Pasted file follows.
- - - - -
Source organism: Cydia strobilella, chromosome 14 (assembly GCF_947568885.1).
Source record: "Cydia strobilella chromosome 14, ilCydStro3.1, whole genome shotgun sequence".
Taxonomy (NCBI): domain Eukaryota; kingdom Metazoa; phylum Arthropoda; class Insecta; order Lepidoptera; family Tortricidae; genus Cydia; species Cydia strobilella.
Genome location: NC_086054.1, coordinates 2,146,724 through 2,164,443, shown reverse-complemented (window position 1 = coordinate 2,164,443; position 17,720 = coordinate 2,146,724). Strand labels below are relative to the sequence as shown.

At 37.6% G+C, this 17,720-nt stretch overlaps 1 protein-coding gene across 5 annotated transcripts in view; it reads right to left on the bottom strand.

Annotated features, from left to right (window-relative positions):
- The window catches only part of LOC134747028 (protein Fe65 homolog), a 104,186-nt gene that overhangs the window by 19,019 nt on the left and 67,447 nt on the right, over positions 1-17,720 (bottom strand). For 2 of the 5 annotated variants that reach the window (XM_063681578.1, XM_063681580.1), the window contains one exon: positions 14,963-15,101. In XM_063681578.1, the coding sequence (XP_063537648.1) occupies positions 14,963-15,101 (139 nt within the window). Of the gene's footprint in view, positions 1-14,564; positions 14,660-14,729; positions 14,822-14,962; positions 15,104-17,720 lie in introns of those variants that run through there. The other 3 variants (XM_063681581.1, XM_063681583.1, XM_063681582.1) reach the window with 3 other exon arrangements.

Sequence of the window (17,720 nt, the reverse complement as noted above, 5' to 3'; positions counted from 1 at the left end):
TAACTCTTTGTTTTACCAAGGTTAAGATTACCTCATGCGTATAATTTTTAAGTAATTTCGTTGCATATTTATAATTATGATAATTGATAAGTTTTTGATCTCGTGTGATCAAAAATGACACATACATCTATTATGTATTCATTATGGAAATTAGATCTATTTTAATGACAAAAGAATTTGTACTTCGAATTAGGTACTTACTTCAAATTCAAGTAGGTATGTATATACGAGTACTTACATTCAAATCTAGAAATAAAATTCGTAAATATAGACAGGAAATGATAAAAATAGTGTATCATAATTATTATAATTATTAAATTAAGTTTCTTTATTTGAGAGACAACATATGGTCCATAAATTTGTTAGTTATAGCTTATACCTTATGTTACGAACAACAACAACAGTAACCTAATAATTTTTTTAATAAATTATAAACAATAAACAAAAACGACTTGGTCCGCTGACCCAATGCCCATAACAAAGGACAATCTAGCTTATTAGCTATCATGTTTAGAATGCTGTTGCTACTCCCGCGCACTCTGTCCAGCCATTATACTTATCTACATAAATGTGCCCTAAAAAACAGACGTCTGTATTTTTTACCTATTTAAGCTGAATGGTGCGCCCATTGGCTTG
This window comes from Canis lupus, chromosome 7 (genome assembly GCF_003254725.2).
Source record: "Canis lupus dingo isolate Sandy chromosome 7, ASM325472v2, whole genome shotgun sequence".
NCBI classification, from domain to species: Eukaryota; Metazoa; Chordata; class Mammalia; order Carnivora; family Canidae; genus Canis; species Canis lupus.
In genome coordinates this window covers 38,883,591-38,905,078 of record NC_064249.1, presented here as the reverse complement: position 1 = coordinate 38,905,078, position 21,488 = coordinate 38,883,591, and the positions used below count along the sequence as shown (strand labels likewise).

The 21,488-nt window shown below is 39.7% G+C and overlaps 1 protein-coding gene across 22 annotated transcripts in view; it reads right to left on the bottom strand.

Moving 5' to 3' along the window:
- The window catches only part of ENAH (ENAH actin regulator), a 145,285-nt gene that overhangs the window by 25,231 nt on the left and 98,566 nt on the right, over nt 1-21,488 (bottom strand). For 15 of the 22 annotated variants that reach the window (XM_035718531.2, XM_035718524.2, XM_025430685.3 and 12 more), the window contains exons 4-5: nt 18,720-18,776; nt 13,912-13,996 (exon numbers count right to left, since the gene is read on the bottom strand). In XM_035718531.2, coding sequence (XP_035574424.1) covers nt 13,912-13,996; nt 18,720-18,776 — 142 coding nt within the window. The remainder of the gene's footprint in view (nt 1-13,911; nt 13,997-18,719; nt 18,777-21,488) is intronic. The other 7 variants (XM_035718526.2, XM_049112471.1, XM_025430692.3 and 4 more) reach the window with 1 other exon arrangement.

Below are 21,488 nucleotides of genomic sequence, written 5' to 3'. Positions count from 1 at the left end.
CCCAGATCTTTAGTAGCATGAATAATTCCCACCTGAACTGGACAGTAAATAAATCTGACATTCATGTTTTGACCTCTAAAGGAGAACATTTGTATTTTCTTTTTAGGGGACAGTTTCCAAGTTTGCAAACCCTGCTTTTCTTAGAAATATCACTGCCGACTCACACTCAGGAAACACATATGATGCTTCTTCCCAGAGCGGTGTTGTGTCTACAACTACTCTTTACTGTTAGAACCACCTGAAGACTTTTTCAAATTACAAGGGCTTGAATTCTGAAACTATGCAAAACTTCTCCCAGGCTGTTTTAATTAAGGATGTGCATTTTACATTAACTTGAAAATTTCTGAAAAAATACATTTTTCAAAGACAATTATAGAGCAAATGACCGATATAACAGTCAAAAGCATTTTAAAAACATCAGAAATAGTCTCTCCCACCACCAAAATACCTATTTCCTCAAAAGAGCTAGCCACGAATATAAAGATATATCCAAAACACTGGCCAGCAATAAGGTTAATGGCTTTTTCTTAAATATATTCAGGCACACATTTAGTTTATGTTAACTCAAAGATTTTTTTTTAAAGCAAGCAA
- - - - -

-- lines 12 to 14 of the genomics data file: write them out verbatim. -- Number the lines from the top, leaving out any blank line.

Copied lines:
NCBI classification, from domain to species: Eukaryota; Metazoa; Chordata; class Mammalia; order Carnivora; family Canidae; genus Canis; species Canis lupus.
In genome coordinates this window covers 38,883,591-38,905,078 of record NC_064249.1, presented here as the reverse complement: position 1 = coordinate 38,905,078, position 21,488 = coordinate 38,883,591, and the positions used below count along the sequence as shown (strand labels likewise).

The 21,488-nt window shown below is 39.7% G+C and overlaps 1 protein-coding gene across 22 annotated transcripts in view; it reads right to left on the bottom strand.